“This thing has hit our clients at a time when they can ill afford it, from a money standpoint,” Saraf said.

Riverside Investment & Development, a developer of some of Chicago’s highest-rent office towers, said it has received far more questions about air quality from tenants and prospective tenants in recent months than it ever did before the pandemic.

One tenant submitted six pages of questions, according to Riverside. In response to COVID-19, the firm is making more than $1 million in upgrades to air flow in the trophy office tower at 150 N. Riverside Plaza, a building completed in 2017.

Riverside also is bolstering its ventilation systems at the nearly completed Bank of America Tower at 110 N. Wacker Drive on the Chicago River, and in the recently begun BMO Tower next to Union Station, according to CEO John O’Donnell.

The developer is working with ESD and a spinoff of the company, smart-building technology firm Cohesion, to improve air flow and quality and limit high-touch areas. Using an app, tenants at 150 N. Riverside soon will be able to view measurements of pollutants in the building. The app will show readouts for several aspects of air quality, ranging from specific toxins in the air to ventilation and humidity levels, within a particular floor or room.

“In the post-COVID world, transparency is going to be key,” ESD’s Gupta said.

Cohesion expects its growth to come in part from increased demand for technology in buildings because of COVID-19. The firm recently announced $6.5 million in seed funding from investors including Hyde Park Angels, Citadel founder and CEO Ken Griffin and GCM Grosvenor CEO and Chairman Michael Sacks.

Cohesion in May conducted a study of more than 1,300 workers throughout the country, mostly in office buildings.

After working from home, 65% of respondents said they wanted to return to their office sooner rather than later, while just 8% hoped to continue remote working indefinitely.

Only 20% of the workers surveyed said they thought regularly about air quality or the overall health of people in their building before the pandemic, but more than 80% said they expected to do so in the future.

Protecting and reassuring office tenants will be one of the biggest tests for office landlords since the 2001 terrorist attacks stoked fears of working in skyscrapers and led to extensive security measures, said Chicago real estate veteran Bob Wislow.

“This is a really big challenge, just like Sept. 11 was a challenge for tall buildings,” Wislow said. “We learned how to secure and manage those buildings in a way that regained the trust of the public.

“As an industry, we have to work our tails off to regain everyone’s confidence during a pandemic. And I think the real estate industry is doing that.”

Wislow is chairman of Parkside Realty, developer of the 12-story Fulton East office building in the Fulton Market district.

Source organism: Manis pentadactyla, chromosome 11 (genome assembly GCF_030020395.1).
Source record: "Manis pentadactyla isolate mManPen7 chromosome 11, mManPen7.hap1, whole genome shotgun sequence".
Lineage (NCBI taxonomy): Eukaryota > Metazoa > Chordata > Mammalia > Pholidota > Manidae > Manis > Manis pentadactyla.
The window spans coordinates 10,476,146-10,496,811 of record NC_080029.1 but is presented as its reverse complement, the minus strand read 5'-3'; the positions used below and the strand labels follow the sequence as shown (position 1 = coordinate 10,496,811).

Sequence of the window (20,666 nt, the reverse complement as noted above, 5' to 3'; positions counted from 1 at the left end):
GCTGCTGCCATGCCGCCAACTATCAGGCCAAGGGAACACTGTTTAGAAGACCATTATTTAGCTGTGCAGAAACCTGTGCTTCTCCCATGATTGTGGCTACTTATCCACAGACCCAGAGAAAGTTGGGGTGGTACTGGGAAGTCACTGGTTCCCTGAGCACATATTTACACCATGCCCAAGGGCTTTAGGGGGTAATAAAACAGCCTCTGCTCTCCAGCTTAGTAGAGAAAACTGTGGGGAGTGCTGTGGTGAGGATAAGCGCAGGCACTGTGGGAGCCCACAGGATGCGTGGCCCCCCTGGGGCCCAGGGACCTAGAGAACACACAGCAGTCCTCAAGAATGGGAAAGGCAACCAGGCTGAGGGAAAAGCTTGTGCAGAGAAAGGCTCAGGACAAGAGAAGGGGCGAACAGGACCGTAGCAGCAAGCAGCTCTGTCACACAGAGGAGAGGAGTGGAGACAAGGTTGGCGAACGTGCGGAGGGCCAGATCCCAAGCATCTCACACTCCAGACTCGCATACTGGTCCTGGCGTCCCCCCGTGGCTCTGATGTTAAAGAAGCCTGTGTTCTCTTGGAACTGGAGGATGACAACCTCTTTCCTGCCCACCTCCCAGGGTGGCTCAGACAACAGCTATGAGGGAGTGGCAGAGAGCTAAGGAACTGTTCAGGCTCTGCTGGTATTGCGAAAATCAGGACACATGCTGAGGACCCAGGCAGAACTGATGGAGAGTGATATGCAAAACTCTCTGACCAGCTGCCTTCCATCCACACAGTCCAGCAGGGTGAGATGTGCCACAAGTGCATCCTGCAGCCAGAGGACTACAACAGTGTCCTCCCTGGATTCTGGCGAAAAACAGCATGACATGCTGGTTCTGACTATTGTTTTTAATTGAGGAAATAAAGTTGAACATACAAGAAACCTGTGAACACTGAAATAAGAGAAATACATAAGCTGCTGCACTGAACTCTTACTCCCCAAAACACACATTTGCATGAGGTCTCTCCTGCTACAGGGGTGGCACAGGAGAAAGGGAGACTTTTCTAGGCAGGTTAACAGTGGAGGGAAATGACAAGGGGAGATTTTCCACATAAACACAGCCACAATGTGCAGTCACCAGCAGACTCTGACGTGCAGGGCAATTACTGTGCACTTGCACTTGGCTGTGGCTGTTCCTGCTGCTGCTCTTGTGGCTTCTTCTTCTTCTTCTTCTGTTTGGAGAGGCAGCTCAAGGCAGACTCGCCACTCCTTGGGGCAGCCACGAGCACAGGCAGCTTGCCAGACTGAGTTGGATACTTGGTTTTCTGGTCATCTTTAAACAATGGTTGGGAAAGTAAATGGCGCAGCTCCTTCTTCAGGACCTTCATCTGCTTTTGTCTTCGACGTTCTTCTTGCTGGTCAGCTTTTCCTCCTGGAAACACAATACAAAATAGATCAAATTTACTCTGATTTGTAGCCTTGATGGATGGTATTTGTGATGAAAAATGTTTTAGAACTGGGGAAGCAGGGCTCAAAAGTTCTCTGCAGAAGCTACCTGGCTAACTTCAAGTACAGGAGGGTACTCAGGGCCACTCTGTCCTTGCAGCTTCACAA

The building, which has yet to sign tenants, will be completed in August after making changes in response to the pandemic, including adding non-thermal plasma air cleaning units throughout the property, Wislow said. In such systems, ions attach themselves to pathogens, making them larger and easier to capture and kill.

Other changes included adding elevators that can be operated by foot, rather than by touching buttons with hands.

Wislow also is an owner of the space leased to the Chicago French Market within Ogilvie Transportation Center, where two wall-mounted non-thermal plasma units have been installed.

Another boutique office building, the 20-story structure at 145 S. Wells St., which opened last year, is being upgraded with an ionization and air purification system in response to the pandemic, according to developer Moceri + Roszak.

The firm is installing the same system into the 26-story Parkline Chicago condo and apartment tower, which will open next year near Millennium Park, according to principal Tom Roszak.

“The healthy building idea is going to be prevalent for everybody,” Roszak said. “I think you have to have this.”

Air cleaning also is likely to be emphasized in other types of real estate, such as hotels and retail.

Earlier this month, New York Gov. Andrew Cuomo announced that state regulators would require large shopping malls to have air filters that can trap the virus particles.

James McHugh Construction Co. expects to see more hotel projects designed with outside air flowing directly into each unit, said McHugh executive vice president John Sheridan. “Post-COVID, you’ll see more and more developers pay that extra dollar per square foot to bring air directly to the unit,” he said.

The extra duct work could add hundreds of thousands of dollars to the cost of a high-rise, but such expenses may be part of doing business in 2020 and beyond.

“A lot of it is just giving people comfort that you’re doing everything you can,” said Riverside’s O’Donnell. “This particular virus will go away, but there may be mutations or other pandemics. I think this will continue to be on people’s minds, and we’re committed to keep adapting.”